If you want to tune up your privacy online, a good place to start is with your browser. What I propose is a moderate approach. The setup I have at the moment is Firefox using DuckDuckGo’s Privacy Essentials.
Consider The Humble Browser
Is your entry to the world wide web controlled by Google’s Chrome, Microsoft’s Internet Explorer/Edge or Apple’s Safari? You may wish to consider switching to a browser with a stronger focus on privacy.
My personal choice is Firefox on desktop and Firefox Focus on Android. You can also get Firefox Focus on iOS. Many people choose to take it further and use Brave, an excellent alternative privacy-focused browser available on desktop and mobile. There are many alternatives these days, including Tor and Epic, and you may find one you prefer. But if you’re looking for a fairly mainstream browser with lots of plugins but with a focus on privacy, Firefox is a pretty straightforward selection.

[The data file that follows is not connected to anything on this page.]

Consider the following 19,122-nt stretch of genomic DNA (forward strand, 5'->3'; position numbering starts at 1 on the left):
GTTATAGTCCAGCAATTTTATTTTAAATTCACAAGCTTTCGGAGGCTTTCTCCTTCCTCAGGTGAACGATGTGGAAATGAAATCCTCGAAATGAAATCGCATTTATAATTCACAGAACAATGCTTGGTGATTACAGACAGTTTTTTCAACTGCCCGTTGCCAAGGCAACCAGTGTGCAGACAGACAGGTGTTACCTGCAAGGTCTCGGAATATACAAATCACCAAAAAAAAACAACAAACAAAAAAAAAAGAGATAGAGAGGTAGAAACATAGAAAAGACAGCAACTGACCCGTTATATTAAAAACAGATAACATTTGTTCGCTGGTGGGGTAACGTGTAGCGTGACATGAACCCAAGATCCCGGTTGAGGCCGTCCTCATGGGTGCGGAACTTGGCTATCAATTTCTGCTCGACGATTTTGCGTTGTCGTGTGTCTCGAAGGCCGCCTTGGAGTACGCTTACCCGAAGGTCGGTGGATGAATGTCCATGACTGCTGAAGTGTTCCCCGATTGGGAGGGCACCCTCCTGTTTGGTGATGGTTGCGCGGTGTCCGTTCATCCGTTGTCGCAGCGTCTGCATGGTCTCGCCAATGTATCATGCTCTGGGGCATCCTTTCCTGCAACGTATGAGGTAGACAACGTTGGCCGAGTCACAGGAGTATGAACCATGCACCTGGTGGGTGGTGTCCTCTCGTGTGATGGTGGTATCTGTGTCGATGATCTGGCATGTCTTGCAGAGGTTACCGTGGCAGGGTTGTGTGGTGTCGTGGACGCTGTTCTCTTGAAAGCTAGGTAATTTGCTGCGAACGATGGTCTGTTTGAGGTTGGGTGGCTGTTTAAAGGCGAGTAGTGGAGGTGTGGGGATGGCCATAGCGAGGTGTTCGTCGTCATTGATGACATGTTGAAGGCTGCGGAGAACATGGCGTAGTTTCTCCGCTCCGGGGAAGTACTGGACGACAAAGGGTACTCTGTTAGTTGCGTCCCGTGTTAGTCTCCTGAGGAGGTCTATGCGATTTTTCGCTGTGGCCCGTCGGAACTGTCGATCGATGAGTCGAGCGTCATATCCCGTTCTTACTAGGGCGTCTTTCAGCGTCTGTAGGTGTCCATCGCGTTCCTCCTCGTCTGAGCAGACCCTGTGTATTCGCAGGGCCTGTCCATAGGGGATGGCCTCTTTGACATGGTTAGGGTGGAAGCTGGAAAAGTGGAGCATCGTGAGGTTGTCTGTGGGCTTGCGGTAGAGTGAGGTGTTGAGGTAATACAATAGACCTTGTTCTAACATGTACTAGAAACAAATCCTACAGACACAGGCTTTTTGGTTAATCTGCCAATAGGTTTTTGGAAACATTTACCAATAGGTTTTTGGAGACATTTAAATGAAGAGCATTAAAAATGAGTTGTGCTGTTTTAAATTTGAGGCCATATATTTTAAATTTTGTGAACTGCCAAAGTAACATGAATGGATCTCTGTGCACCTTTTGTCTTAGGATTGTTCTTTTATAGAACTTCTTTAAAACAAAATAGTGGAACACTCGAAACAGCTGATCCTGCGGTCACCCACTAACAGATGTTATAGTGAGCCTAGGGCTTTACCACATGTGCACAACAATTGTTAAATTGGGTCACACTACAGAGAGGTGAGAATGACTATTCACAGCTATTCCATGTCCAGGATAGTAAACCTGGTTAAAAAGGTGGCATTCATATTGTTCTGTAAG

When you set up a new browser, you may be presented with an options to import your data and synchronize your data. I skip these options, I do not synchronize my browsers anymore.
Search, Don’t Google
The first thing you want to do when setting up Firefox is to change your default search preferences. I strongly recommend DuckDuckGo. I’ve been using it for about a year and a half now and find it is better for programming-related searches, comparable for most other searches. It falls a bit short for images and news, but for the most part it is quite excellent.